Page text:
What Do You Need To Ask When Buying A Horse?
So you’re looking to buy a horse and you’ve spotted one you like the look of. Buying a horse is a huge decision that comes with some risk. The key to reducing that risk is to find out as much information as you possibly can about said horse. If the seller hasn’t laid out everything you want to know in the advert you’re going to want to ask questions. That’s why we’ve compiled a list of things you should ask when buying a horse to make sure there are no nasty surprises.
You may not need to ask all of the questions below (the list is very long) so pick out the questions suitable to your needs. Be sure to get as much information as possible before viewing. A genuine seller should be happy to answer as many questions as possible before arranging a viewing as it not only saves you a wasted journey if the horse isn’t suitable, but it will save them time too. If you decide to arrange a viewing don’t be afraid to ask them to repeat some details they have already told you. A good place to start is to ask them to tell you about the horse generally. Then work your way down your list of questions (take them along with you physically to tick off or make notes) simply skipping over questions they have already covered.
What To Ask:
- The basics – Age, height, gender. It may sound obvious but these are the essentials to know. Some sellers have a tendency to exaggerate the heights of horses so it may be worth checking whether they have measured or estimated the height.
- How long have they had the horse? – It’s good to know your horse’s background. Were they bred by the current owner? Do they know anything about where the horse came from? If they have had the horse for a very short period of time it could have you questioning why, so…
- Reasons for selling? – Can they give you a genuine reason for deciding to sell this horse. If they won’t answer this question clearly they may have reasons they want to hide.
- Vices – Has the horse ever bucked, reared, napped or had any stable vices. These may be things you’re willing to look past or try to resolve yourself but you’ll want to know about bad tendencies so you can be prepared. Also bear in mind that vices could be indications of health problems.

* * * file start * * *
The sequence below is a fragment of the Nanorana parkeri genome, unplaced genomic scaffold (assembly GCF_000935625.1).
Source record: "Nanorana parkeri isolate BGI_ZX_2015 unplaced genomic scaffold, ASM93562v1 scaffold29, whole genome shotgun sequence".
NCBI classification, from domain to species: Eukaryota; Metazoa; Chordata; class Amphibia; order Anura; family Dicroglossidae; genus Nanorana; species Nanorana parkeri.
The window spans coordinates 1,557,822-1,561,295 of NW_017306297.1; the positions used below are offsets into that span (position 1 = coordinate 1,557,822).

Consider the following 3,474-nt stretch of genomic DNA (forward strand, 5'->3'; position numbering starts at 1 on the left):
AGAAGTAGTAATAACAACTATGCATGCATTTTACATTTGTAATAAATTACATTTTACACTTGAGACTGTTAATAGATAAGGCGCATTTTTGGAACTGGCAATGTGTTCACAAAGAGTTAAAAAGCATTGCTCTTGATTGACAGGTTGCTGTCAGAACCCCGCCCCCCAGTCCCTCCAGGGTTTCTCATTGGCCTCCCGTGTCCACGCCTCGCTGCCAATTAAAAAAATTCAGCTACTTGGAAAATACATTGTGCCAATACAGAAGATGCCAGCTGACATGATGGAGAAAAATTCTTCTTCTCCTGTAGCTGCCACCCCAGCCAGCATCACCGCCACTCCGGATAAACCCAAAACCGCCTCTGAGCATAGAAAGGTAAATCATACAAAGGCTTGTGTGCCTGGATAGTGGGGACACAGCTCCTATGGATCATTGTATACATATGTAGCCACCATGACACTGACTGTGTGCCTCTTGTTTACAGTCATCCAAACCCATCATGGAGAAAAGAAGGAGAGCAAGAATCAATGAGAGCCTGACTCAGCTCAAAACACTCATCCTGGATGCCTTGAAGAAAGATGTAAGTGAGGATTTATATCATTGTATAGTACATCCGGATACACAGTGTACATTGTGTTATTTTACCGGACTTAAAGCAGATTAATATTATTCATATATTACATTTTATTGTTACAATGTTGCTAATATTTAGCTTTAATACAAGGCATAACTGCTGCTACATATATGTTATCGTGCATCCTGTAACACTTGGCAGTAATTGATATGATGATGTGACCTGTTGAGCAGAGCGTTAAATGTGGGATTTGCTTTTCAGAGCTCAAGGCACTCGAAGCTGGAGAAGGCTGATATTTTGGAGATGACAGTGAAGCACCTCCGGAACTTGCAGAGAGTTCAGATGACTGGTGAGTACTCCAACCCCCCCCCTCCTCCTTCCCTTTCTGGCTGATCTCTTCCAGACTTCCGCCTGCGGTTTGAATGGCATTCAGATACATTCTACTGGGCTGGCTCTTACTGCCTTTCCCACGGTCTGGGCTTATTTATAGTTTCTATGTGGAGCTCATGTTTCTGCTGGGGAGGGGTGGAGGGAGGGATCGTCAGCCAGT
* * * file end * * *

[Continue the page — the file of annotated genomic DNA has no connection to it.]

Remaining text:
- Family History – do they know the breeding history. This may be recorded in their passport but if not find out if they know anything about the sire and dam. This will also give you an indication of the make up of your horse if they are a cross breed.
- Are they registered? – This is important if you are looking to show in particular classes. If this is key for you, always check the paperwork before paying and also make sure you’re buying from the listed owner.
- What are they currently fed? – are they currently fed hay or haylage? If you have no personal preference you may want to stick with the one they are used to. What additional food do they receive and do they have any supplements added? Do they have any special dietary requirements that you need to know about?
- Has the horse been vetted? Have they had a certified vet inspection and if so to what level. If not are they open to the horse being vetted? This is worth asking even if you don’t particularly intend on doing a vet check. If they say no then there may be a reason why.
- Is the horse vaccinated? – Are they up to date with vaccinations and if so which ones? This should all be logged in the horse’s passport.
- Who is their current vet? – Are they willing to let you see the horses medical records? If you are planning on keeping the horse in the same area you may consider staying with the same veterinary practice.
- Worming – Are they up to date with worming? Does the owner have a record of when they have been wormed?
- How are their teeth? – Have they had regular dentists checks? When was the last time the dentist saw them? Are there any dental problems you should know about?
- How are their feet? – Are they hard or soft? Are they prone to cracking, thrush, abscesses or any other issues. Do they have any special requirements?
- Are they shod? – If the horse is shod what is the reason behind it. Do they struggle without shoes? Do they need corrective shoes? Are they simply for the level of competition or road work the horse does? It’s handy to know if your horse can go without shoes as this can save a lot of money in the long run.
- Have they ever had laminitis? – This doesn’t have to mean you shouldn’t buy the horse however it is important to know. Once a horse has had laminitis they are more prone to getting it in the future and may need extra care to monitor it. It could also be linked to other medical conditions.
- Are they prone to being lame? – Some horses are simply experts at being lame, they always find a way. It’s nice to know this trait before investing in a horse but also to know about any other niggles or past injuries they have had that can flair up.
- What is their temperament like? – What are they like to interact with? This can be very important when it comes to bonding with a horse. Are they shy and quiet or are they friendly and eager for attention? Are they very laid back or highly strung? If you have children it is worth asking if the horse is used to having them around.